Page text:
Preview of the 2023 Tour de France Femmes
The 2023 Tour de France Femmes will cover eight stages and 956 kilometres. It will start in Clermont-Ferrand on 23 July and the finale will take place in Pau on 30 July. In between are four sprinter-friendly stages, two classic sections, one mountain stage, and a time trial.
From the starting point in Clermont-Ferrand, the route leads south towards the Pyrenees. After undulating and flat stages through the Massif Central, the Auvergne and the Occitanie region, the highlight of this second Women’s Tour of France of the “modern era” is pending: a mountain finish on the Tourmalet. The mythical Pyrenean mountain will be the finish of the queen stage in 2023.
The penultimate stage of the day leads over 90 kilometres from Lannemezan via Col d’Aspin up to the Tourmalet. In all likelihood, the outcome of this stage will also be decisive for the overall classification, because on the 17-kilometre-long and difficult climb to the Pyrenean mountain above La Mongie, strong climbers can set several minutes between themselves and the competition.
Therefore, it is quite possible that a preliminary decision will be made after half of the stage on the Aspin and that there will be a turning point. The final time trial on the eighth day of the Tour de France Femmes leads over 22 kilometres and is predestined for the specialists in the fight against the clock.
All stages of the Tour de France Femmes avec Zwift
Stage 1 | 23 July | Clermont-Ferrand – Clermont-Ferrand | 124 km
The opening stage starts and ends in Clermont-Ferrand and, if Tour director Marion Rousse has her way, will be made for a puncheuse. She should be manage to attack and break away at the latest ten kilometres before the finish at the Côte de la Route de Champiot, and hold the lead on the winding city course.
Stage 2 | 24 July | Clermont-Ferrand – Mauriac | 148 km
A classic stage where the contenders for the yellow jersey can make their first appearance. The final section around Mauriac deploys everything the region has to offer in terms of steepness. Four categorised climbs on the final 40 kilometres, among them Côte de Trébiac (3.4 km at 5.8%), an executioner only a few hundred metres before the finish line, guarantee an exciting and dramatic race until the very end.
Stage 3 | 25 July | Collonges-la-Rouge – Montignac-Lascaux | 147 km
On day three it is finally the turn of the sprinters. The main difficulty of the 147 km long stage comes early in the race: the Cote du Peyroux (4.8 km at 4%) at race kilometre 27. After that, there are some more categorised mountains, but they are shorter and less difficult to ride. However, the final 50 kilometres of this stage to the finish in the historic town of Montignac-Lascaux are quite flat and sprinter-friendly.
Stage 4 | 26 July | Cahors – Rodez | 177 km
Top sprinters won’t have a chance to win the longest stage of this Tour de France Femmes with 177 kilometres. The finale, which will be begin about 35 kilometres before the finish in Rodez, is too difficult. In short succession, four climbs – Côte de Colombiers (6.5 km at 2.2%), Côte de Moyrazès (4.6 km at 5.5%), Côte de Lavernhe (2.2 km at 7.1%) and Côte Saint-Pierre (570 m at 10.1%) – will challenge the riders. All of them are ideal to launch attacks and initiate a joint or solo escape. The fireworks are expected to be displayed in the race’s last 45 minutes.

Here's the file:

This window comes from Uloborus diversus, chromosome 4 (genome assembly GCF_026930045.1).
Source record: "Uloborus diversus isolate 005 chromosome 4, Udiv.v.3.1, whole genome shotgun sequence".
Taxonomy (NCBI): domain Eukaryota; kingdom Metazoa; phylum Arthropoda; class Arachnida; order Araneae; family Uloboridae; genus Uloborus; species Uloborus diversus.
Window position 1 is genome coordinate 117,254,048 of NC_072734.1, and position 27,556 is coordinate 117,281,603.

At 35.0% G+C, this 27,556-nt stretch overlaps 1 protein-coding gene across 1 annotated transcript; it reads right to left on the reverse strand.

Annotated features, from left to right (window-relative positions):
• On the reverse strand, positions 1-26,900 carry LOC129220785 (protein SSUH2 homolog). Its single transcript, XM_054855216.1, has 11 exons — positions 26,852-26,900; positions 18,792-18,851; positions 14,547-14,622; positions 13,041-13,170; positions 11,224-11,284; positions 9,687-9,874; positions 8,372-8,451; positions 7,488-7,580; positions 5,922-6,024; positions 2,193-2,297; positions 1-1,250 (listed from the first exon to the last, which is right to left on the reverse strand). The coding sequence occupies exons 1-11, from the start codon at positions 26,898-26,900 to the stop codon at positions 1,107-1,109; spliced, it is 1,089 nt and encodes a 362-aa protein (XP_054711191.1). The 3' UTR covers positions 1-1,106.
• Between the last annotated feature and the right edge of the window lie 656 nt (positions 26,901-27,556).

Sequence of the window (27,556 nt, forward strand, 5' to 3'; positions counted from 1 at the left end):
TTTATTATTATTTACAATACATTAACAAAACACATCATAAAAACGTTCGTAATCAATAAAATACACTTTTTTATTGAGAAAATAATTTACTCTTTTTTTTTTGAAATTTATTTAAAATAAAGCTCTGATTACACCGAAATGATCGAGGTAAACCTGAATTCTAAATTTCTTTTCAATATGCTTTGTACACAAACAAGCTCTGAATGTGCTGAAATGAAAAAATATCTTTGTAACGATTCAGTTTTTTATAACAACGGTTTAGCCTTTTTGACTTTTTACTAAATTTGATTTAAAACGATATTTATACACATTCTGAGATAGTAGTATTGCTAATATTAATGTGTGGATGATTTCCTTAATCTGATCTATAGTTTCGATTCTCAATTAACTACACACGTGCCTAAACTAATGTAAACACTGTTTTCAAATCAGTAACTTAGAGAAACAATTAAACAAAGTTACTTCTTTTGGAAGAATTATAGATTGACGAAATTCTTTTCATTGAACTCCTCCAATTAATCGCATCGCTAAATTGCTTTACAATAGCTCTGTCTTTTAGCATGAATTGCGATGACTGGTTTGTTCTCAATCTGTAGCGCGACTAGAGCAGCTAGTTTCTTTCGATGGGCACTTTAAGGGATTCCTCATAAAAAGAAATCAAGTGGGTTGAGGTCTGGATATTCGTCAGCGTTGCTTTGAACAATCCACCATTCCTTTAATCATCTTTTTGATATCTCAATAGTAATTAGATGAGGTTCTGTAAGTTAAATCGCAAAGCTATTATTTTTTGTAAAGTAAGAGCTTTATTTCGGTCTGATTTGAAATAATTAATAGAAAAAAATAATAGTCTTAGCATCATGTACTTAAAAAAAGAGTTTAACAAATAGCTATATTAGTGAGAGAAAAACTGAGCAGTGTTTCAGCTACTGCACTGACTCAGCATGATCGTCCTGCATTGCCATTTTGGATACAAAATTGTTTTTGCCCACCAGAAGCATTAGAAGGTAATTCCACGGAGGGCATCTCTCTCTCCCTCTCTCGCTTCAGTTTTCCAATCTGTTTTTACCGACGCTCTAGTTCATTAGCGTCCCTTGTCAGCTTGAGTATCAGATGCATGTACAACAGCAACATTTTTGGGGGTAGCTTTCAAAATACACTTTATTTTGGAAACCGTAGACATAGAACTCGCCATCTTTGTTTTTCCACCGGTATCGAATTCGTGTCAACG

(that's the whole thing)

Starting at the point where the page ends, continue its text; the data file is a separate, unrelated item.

Stage 5 | 27 July | Onet-le-Château – Albi | 124 km
Sprinters versus escapees – this will be the motto of the fifth stage of the Women’s Tour of France. If the fast women manage to keep pace on the climbs and hills around Najac and Laguépie and their teams control the race, there could well be a sprint in the finish town of Albi. However, this requires a lot of energy, because the last 20 kilometres are very flat, i.e., go slightly downhill.
Stage 6 | 28 July | Albi – Blagnac | 122 km
The top sprinters will not miss their last chance to win a stage in this Tour. The main difficulties, e.g., the climbs to the mountain villages of Cordes-sur-Ciel and Puycelsi, are far enough away from the finish in Blagnac to do so. In Blagnac, a good 1.1-kilometre-long finishing straight invites the very fast women to a high-speed sprint royal.
Stage 7 | 29 July | Lannemezan – Tourmalet (BA) | 90 km
After a loop around the starting town of Lannemezan, the riders follow historic footsteps. They will ride the first high mountain passes of the Tour de France, which premiered in 1910. As a warm-up, the route of the queen stage first leads 12.1 kilometres up to Col d’Aspin, and then via Sainte-Marie-de-Campan and La Mongie to the Tourmalet, the “roof” of this tour with 2110 metres.
Stage 8 | 30 July | Pau – Pau (EZF) | 22 km
Around Pau, the final 22k time trial will take place on a curved course. The biggest difficulty will be the pacing, because a climb in the middle of the stage with 1.8 kilometres and a gradient of 5.5 percent as well as the ascent to the finish will make it harder for riders to pace themselves. In terms of length, it is a course on which specialists like Ellen van Dijk, Marlen Reusser & Co. will feel comfortable on.
© all stage profiles: A.S.O.